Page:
Thursday, April 7, 2016

Email Notifications for Kodi / OpenELC (Part 2)


Getting it

The Difference Engine can be found at;

It's written in Python 3, and has been tested on Mac OSX using Pyzo (which comes with Python 3.4) and on Debian 7.9.  It should probably work on any other Linux system.  And it should probably work on Windows, assuming you have Python 3 installed.  It probably won't work on OSX natively, since it ships with Python 2.7.

Use git to clone the repository.  Alternatively, if you aren't using git and don't want to install it... you can just download the main script ( and the stylesheet template (stylesheet.css).  You'll also need to download the example config file, and modify it for your own settings (more on that later).

Running the Difference Engine

Run 'python3' from your command line or whatever your python environment uses.  The first time it runs, will try and create a new sqlite database, and populate it with data from your Kodi / OpenELEC media player.  Depending on the size of your library, this could take a long time.  At the moment, in order to help me with debugging, it spews out quite a lot of information so you'll know it's working busily.

Once the initial database has been created and populated, subsequent runs should be much faster.  Though, if you turn on the option to query the TVDB this can slow things down.


There is an example config file in the github repository.  Download it, rename it to thediffer.conf and fill in the appropriate details.  Some basics around the configuration;

  1. Scan days -- this is the number of days the differ will scan back to, looking for updates.  Generally, this depends on how frequently you schedule it to run.  If you run it daily, set the scan days to 1.  If you run it weekly, set the scan days to 7 (and so on).  The update option determines whether you want to issue Kodi with an update command before commencing with the scan (to make sure the media library is up-to-date).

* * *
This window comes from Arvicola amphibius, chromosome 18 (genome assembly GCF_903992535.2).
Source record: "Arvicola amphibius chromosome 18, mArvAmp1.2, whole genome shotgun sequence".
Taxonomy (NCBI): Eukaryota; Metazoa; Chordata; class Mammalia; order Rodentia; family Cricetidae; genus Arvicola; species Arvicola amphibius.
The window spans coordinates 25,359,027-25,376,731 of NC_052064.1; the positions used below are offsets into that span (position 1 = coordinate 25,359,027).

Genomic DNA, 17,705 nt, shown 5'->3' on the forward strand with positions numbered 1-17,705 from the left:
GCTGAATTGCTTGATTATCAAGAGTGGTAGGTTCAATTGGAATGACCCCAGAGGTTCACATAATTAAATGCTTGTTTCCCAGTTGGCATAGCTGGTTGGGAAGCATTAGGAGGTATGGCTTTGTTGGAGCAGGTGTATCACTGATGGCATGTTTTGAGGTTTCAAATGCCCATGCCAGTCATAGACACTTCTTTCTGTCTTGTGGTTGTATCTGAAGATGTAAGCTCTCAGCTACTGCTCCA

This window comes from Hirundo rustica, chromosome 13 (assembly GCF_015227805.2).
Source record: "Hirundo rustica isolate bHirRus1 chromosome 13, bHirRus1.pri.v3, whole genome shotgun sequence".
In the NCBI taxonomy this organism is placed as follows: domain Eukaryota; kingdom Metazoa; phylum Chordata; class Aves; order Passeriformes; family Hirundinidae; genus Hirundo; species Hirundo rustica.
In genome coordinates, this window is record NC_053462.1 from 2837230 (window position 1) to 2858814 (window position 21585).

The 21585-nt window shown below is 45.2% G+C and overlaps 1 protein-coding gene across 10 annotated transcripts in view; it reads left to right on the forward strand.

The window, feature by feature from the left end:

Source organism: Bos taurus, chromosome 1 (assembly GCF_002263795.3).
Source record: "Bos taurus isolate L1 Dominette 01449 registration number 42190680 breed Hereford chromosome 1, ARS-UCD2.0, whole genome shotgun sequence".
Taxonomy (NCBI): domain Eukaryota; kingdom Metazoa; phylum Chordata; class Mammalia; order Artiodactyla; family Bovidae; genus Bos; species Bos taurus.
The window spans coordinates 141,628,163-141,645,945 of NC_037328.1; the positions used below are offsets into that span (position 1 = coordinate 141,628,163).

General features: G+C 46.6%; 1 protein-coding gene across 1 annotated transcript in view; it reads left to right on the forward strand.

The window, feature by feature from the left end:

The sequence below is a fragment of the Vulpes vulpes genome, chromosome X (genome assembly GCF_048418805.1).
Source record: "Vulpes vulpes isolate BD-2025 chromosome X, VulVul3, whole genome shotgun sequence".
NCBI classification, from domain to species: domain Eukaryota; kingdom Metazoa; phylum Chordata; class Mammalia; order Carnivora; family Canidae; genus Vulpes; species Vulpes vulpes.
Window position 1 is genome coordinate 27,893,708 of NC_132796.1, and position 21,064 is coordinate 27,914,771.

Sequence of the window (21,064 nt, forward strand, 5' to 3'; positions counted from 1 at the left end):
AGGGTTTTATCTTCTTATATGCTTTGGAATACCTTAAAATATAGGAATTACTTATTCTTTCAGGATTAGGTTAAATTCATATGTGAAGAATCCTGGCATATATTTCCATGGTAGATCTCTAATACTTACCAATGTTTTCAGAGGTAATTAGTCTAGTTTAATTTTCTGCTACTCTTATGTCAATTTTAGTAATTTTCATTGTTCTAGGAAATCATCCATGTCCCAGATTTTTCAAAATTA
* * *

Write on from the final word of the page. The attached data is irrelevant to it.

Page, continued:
2. Email -- Set this option to True if you want to receive an email.  If left at False, it will simply dump out an html file (which you can either email using another app, or present using a webserver).  If set to True, make sure to fill in the details of your email provider
  3. TVDB -- if set to True, the differ will call the TVDB API, to find an IMDB identifier and (where available) use that to create live hyperlinks in the html.  You'll need a TVDB account for this to work.  It's a nice option, but completely unecessary.
  4. Styles -- modify this if you want to change the look of the emails.

Sunday, April 3, 2016

Email Notifications for Kodi / OpenELC (Part 1)

To jump straight to the installation and usage instructions, check out Part 2.

For quite some time now, I've been wanting to have an email notification system for new content that appears on my Kodi / OpenELEC based media player.  Most people seem to be happy to use the notification system in either SABnzbd (for when they download a piece of content) or in Sickrage/Sickbeard/Sonarr/Couchpotato, etc... for when the downloaded media gets picked up.

The problem with this approach is twofold;